Wine experts pour the way they do for several reasons. The right approach shows respect, ensures equitable servings, and leads to less spillage, which cuts down on waste and prevents stains on clothing and surfaces.
You don’t need to be a sommelier to engage in proper wine pouring techniques, and those who want to get the most out of their bottles employ the pros’ moves at home. Before you enjoy your next bottle of wine, check out the following tips. You’ll master the skill of pouring wine in no time.
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A sommelier in a restaurant will pour with the label facing the guests to show what’s being poured is what was ordered. Your dining companions may not be so picky, but it’s a good habit to pour with the label facing out so that anyone who’s curious can take a quick glance and appreciate the grape varietal, the wine’s provenance, and the producer. Learn about how to read a French wine label here.
Get a Grip
The best grip on a wine bottle is one that feels strong and comfortable. That said, wine experts recommend gripping the lower half of a bottle, rather than the middle or the neck, to aid with control. For added flair, you can attempt the sommelier’s practice of holding a bottle from the bottom, either flat in the palm of one hand with fingers curved around the edge, or by inserting a thumb into the raised dimple, known as a bottle’s punt.
If you plan to use a decanter, take care to not let the wine bottle rest on the edge as you pour. A decanter’s glass is often delicate, and could chip with direct contact. Instead, tilt the decanter on the table at a 45-degree angle with one hand as you pour from the bottle with the other. The thumb on the hand holding the decanter can help hold the bottle’s neck aloft.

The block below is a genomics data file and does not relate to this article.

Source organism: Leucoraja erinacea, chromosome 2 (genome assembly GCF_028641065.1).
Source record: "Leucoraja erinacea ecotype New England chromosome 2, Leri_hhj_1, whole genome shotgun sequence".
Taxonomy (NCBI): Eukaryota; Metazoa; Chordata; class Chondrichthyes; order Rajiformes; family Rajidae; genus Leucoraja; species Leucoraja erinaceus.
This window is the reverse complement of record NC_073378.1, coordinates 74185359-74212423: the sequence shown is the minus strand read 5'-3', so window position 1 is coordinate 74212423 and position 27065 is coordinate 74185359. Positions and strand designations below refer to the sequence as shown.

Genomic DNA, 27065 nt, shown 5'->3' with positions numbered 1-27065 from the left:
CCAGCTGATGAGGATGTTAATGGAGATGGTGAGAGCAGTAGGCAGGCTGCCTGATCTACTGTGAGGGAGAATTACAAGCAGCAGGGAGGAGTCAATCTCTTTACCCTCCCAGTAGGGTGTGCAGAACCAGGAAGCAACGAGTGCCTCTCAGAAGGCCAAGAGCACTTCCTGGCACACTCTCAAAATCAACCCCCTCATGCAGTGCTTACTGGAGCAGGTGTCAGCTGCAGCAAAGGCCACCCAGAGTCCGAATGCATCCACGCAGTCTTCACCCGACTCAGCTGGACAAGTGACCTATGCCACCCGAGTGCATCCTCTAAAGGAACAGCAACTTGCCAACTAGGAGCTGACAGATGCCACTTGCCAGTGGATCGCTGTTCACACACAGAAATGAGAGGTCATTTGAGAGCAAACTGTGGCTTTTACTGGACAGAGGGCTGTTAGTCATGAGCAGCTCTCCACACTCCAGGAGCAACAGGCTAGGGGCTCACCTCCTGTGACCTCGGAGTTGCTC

Champagne is precious juice, so don’t rush the pouring process. Tilt the bottle at a 45-degree angle, grip the bottom of the bottle while you pour, and be patient—you may need to stop and start again while the bubbles settle. Experts recommend filling the glass just two-thirds full for a regular serving, and one-third for toasts. Thirsty? Browse our selection of organic Champagne.
Take Amount Into Account
The widely agreed upon standard for a glass of wine is five to six ounces. Pouring a standard amount ensures that everyone gets to enjoy a great bottle, and that there’s ample room in a glass for the wine to breathe. When to stop the pour? Your drinking vessels will clue you in—simply fill to where the widest part of a wine glass’s bowl begins, and voila, you’ve poured a five- to six-ounce glass. If you’re a stickler for specificity, some wine glasses come with a subtle horizontal line to indicate when you’ve reached the prescribed amount.
Keep It Neat
To prevent dripping on your guests or your table, quickly and deliberately give the bottle a quarter turn using your wrist, then bring the bottle upright and pull back from the glass. If you happen to have a napkin handy, you can wipe the mouth of the bottle before setting it back down on the table (or in an ice bucket if chilling).
Practice Makes Perfect
The phrase “fake it til you make it” is apt when it comes to pouring wine, and not just because you want to look good or put on a show. Confidence equates to a steady hand and decisive motions, which helps to prevent accidents. And of course, the perfect pour becomes a habit with practice, which means it’s a good idea to implement these tips even when casually enjoying a glass at home alone. After a few times, pouring a perfect glass will feel like second nature.
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